Different Dictionaries for Different Projects

I know similar issues to this have been brought up before, but I’d love to be able to use different dictionaries for different projects. For me, I work in both UK English and American English, and I keep these projects in different Scrivener documents, but whenever I set the spell check dictionary in one document to UK, it lights up my entire American English document with spell check errors, and vice versa.

I’d love to be able to tell Scrivener to use the UK English dictionary “for this document only” while my other projects stay in American English so that my spell check dictionary and I aren’t perpetually at each other’s throats.

It could be you are referring to these prior discussions, but in case not:

In summary: we’ve never felt like this was a bad idea, but it is impossible for all practical purposes for us to implement it. You can’t tell the Mac to only highlight some kinds of words in this text window and other words in this other split over here and a third dictionary for the Notes in the Inspector—or even in a broader sense to say that one project uses UK English and another French. The same highlighting that is done while you type into Safari or Mail is what you’re seeing in Scrivener.

Amber, I’m looking over your response, and I have a question. You say it’s not possible on a Mac. Is it also impossible in Windows? I know you try to make the versions roughly the same, but I also know revision mode exists on Mac and not on Windows, so it’s not unprecedented. I know some people would like to use multiple dictionaries for a single project (like in some of the other threads you mentioned), but I think for most fiction writing, one language per project is all we need, so having different dictionaries for different sections would be unnecessary.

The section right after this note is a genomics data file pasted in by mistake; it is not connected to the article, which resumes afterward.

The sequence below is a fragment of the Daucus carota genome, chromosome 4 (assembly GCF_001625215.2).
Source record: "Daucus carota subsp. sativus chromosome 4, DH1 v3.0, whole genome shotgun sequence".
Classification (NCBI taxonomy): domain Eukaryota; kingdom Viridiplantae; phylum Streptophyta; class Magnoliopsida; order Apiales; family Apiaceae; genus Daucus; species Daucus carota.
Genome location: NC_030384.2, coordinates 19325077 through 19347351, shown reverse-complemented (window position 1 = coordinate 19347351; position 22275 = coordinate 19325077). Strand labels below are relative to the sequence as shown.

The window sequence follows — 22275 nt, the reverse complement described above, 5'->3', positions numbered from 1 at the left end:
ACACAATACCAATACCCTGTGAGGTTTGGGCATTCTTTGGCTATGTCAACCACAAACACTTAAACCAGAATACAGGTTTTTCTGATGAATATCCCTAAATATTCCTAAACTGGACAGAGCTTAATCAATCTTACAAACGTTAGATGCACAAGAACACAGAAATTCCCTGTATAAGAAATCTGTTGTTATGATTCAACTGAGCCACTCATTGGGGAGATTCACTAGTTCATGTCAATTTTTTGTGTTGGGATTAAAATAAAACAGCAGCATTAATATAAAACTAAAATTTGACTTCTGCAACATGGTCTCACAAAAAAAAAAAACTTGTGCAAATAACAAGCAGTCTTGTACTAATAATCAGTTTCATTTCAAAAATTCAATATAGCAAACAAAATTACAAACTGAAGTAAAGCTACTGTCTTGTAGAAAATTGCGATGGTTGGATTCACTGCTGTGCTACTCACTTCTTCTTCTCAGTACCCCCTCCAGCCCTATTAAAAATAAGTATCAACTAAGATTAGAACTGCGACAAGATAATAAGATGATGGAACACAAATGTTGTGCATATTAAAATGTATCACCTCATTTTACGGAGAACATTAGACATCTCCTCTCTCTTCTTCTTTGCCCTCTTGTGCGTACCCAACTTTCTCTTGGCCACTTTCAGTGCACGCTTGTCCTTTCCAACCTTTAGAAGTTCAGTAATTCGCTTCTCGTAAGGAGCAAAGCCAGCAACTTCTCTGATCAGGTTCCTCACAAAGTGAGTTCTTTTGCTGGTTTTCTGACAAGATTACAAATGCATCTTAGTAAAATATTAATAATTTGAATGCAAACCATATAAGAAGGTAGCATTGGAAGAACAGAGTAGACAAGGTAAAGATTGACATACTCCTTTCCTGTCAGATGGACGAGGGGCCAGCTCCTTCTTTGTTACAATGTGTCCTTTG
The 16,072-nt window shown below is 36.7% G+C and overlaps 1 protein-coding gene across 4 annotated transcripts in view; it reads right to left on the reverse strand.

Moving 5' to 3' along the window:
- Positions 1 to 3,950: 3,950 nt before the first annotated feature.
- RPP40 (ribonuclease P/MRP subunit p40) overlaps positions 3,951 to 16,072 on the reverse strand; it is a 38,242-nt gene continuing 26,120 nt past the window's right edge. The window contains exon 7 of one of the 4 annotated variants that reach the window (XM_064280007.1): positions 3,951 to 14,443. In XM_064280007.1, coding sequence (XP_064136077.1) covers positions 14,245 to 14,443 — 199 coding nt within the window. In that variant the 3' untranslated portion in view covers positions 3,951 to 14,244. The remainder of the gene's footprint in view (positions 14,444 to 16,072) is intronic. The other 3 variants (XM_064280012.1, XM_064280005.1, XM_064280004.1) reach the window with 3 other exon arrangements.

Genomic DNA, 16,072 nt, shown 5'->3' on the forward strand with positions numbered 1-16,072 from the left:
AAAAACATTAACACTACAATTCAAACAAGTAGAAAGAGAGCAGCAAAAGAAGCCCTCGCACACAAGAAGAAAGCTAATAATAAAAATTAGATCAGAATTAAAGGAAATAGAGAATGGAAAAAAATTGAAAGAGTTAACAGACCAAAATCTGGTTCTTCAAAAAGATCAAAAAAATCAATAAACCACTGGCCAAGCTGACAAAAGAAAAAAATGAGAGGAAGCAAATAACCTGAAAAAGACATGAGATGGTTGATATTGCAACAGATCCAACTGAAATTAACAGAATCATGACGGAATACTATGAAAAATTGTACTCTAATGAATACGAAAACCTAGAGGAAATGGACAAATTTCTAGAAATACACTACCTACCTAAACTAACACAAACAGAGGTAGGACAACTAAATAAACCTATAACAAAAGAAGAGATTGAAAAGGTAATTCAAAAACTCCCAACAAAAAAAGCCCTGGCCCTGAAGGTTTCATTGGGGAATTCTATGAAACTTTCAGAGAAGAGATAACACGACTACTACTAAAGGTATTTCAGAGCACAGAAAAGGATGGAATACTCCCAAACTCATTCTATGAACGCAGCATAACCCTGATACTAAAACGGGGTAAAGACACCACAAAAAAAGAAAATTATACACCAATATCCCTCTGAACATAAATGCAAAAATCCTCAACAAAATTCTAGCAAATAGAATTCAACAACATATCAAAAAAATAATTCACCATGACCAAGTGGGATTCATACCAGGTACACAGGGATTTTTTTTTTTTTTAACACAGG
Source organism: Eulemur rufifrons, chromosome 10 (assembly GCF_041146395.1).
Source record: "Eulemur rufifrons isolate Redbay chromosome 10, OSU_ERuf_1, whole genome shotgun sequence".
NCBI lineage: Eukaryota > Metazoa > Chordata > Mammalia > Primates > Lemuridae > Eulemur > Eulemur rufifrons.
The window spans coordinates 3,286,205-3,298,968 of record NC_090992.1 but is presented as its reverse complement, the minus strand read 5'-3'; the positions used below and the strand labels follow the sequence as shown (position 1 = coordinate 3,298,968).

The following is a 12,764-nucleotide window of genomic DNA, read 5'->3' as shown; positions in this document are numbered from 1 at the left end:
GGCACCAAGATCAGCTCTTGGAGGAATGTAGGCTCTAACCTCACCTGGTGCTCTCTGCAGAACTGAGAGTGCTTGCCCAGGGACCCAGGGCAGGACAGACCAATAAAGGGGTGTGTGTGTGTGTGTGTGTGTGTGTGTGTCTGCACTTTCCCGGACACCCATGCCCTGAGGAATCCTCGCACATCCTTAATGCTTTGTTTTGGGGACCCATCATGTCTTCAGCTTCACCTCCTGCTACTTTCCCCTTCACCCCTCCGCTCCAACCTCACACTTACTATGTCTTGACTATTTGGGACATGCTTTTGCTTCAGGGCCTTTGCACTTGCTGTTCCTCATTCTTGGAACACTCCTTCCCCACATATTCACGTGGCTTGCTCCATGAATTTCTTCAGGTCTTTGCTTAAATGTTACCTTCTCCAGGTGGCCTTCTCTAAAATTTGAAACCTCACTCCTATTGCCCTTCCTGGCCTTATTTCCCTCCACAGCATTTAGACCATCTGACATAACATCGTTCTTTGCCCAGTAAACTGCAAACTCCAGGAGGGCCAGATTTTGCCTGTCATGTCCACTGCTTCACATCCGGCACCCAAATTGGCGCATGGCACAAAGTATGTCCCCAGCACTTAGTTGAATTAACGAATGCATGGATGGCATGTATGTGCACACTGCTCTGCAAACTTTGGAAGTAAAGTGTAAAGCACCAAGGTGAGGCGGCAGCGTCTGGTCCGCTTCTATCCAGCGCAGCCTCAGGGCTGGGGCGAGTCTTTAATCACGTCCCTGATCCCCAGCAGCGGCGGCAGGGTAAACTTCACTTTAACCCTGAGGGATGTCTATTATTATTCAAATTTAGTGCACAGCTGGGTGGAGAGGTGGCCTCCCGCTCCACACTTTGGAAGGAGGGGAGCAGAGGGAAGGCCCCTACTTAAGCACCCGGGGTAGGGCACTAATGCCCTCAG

Just asking, because I have the exact same questions and problems as the OP. The spelling actually helps me get ‘into voice’ on my MS, so having the wrong dictionary can really throw me off, and I’m not brainy enough to remember to switch it every time I switch between projects.

Hmmmm…I’m actually not exactly sure why the ‘active language’ can’t be a saved setting for a project without looking directly at the code, unless on Mac’s when you change the active language in the shared dictionary it changes it for every program that uses that dictionary I don’t see why from a code perspective it wouldn’t be possible. Now, I can see a complication with adding this feature in a Scrivener update as it could create compatibility problems with projects created pre-update, although there are always ways around that problem.

This is an entirely different issue from wanting multiple user-defined dictionaries, which is what the first link is about, although as most people don’t work in various languages (even if each project is a single language) I can understand why it hasn’t been implemented. I can see ways it would be possible to do, mostly by creating a project specific settings file for each project that acts as an overruling settings file from the generic settings file (which could be set to be overwritten after loading a project specific one so your next project starts with the same settings as the last one you worked on), but unless a lot of people want such a feature set I can see it being a very low priority to add.

Now, unless trying to implement this change would have to be done through the shared dictionary on Macs it shouldn’t really be any more improbable for Macs than for Windows. If it would require a change to the shared dictionary on Macs then it should still be possible for Windows, much like the multiple user-defined dictionaries conundrum.

On the Mac, dictionary and thesaurus access is provided by the system with Apple’s Dictionary.app, including user additions, and so the same dictionary is available across the system. To change to a different language for a project, you have to change your system settings. So to implement project-specific dictionaries, Keith would have to write his own dictionary code.

It might well be easier to implement in Windows, which I believe uses aspell, but there are many who use Scrivener on both platforms, and the result of having project specific dictionaries on one but not the other would be maddening.


Mr X

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Well, that confirms my guess as to what the biggest hindrance to such a feature would be, and sadly it confirms that until Apple’s Dictionary.app supports such a feature for client programs it won’t be coming at all. I’ve noticed that although there are other platform specific features that people have mentioned the dictionaries (despite being different between the different platform versions) are kept as identical on the user-interface side of things as possible. Considering that there are people who jump between platforms using Scrivener I’d have to say that I can completely understand why that is so.